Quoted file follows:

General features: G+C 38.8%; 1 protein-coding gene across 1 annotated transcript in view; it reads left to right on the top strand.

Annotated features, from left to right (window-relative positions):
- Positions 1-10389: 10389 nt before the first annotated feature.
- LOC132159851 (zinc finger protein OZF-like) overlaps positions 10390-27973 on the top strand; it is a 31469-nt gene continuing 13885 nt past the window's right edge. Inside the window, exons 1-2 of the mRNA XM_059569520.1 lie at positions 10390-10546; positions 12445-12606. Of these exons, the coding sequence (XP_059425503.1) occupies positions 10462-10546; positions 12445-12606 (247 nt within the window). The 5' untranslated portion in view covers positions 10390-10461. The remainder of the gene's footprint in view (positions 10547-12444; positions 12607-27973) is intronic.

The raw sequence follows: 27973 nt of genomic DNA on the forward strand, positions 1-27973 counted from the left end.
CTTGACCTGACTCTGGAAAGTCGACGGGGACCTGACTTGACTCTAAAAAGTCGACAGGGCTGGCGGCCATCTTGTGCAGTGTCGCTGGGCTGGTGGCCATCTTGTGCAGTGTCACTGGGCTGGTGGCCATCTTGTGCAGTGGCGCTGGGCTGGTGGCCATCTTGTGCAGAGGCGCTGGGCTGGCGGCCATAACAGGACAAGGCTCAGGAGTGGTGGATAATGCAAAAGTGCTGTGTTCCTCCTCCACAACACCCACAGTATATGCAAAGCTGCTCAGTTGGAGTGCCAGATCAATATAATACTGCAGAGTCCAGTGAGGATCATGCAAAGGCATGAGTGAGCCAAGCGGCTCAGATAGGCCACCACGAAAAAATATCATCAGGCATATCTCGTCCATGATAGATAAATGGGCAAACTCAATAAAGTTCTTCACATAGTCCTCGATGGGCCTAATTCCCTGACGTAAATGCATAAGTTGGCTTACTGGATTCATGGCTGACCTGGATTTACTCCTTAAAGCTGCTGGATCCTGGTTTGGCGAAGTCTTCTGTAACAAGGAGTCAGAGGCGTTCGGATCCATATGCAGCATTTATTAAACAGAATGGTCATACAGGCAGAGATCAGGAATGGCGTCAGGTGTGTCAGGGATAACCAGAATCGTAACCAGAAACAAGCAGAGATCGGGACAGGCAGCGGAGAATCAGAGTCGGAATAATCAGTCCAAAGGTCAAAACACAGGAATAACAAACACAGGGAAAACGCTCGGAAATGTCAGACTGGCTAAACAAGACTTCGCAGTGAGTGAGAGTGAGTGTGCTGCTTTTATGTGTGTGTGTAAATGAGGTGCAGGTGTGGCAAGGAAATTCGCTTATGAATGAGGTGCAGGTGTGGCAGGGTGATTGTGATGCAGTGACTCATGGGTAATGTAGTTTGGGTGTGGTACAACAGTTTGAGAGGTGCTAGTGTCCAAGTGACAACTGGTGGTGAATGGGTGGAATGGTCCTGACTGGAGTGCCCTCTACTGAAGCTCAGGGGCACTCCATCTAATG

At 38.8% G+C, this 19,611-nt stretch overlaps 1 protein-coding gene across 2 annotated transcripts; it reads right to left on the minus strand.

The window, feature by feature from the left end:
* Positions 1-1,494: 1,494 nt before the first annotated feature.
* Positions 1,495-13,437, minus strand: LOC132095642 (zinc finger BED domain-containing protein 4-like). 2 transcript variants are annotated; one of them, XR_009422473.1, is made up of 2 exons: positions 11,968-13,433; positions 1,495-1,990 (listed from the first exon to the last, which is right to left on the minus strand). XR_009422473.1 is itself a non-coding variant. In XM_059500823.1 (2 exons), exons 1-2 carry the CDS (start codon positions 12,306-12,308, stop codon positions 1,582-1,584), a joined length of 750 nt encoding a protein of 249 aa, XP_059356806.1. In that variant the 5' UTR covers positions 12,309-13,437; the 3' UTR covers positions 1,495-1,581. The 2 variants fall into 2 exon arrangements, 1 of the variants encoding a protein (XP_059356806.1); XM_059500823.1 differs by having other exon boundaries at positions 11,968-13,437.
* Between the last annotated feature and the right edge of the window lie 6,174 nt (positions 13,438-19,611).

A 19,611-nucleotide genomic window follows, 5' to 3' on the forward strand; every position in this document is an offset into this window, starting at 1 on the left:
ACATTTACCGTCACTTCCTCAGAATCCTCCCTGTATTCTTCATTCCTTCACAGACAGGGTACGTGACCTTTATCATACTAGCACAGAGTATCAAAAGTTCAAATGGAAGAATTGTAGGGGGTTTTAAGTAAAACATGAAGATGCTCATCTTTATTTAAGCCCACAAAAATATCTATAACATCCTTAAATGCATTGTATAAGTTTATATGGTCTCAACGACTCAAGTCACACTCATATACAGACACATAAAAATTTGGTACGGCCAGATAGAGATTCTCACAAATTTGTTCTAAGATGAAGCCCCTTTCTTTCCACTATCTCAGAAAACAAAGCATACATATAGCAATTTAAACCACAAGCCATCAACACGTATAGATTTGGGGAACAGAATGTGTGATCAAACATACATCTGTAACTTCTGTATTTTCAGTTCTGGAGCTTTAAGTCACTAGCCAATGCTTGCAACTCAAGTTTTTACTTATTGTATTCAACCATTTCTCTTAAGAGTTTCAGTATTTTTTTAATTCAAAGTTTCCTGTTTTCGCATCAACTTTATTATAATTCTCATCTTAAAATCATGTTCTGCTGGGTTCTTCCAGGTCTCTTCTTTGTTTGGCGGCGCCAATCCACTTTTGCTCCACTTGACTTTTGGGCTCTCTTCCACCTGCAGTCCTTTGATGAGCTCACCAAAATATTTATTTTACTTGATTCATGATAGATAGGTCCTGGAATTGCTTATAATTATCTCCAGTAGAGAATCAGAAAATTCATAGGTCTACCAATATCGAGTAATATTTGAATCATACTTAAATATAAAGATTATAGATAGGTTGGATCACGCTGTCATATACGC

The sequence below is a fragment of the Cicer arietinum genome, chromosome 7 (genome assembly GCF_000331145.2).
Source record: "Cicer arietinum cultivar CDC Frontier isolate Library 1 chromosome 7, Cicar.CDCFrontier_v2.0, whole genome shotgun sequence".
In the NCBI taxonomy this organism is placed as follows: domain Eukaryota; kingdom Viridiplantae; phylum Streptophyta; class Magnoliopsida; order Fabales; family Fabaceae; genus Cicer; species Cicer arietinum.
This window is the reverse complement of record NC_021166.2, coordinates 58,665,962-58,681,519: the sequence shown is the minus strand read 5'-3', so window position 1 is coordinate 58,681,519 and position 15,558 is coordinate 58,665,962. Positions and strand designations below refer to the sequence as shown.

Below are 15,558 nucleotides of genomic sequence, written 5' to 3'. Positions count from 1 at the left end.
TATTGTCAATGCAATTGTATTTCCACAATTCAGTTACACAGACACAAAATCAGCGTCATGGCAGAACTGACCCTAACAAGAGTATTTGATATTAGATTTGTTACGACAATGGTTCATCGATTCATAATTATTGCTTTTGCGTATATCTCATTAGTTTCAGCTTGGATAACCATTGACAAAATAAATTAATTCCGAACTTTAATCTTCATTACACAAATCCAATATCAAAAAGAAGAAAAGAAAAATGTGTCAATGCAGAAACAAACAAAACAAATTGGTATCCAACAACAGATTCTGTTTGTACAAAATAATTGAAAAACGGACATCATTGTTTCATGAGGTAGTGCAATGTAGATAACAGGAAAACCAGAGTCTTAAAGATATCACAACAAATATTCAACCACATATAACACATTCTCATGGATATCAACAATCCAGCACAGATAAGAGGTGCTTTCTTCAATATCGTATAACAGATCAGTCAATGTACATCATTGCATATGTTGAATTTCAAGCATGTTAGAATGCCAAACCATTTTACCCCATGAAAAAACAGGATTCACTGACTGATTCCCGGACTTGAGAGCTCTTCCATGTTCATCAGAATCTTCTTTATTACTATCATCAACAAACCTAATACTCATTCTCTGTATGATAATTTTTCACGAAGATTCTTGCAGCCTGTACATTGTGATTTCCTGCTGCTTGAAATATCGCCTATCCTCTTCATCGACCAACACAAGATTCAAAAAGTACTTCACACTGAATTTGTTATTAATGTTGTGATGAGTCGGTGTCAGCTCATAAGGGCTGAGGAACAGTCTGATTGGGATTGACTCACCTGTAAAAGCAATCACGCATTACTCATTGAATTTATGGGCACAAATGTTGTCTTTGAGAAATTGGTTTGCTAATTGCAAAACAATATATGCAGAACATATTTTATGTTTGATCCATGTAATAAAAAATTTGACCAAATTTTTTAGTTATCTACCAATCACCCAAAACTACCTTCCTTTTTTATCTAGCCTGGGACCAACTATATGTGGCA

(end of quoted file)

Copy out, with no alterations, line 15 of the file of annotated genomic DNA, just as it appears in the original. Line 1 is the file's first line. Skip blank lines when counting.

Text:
Source record: "Cicer arietinum cultivar CDC Frontier isolate Library 1 chromosome 7, Cicar.CDCFrontier_v2.0, whole genome shotgun sequence".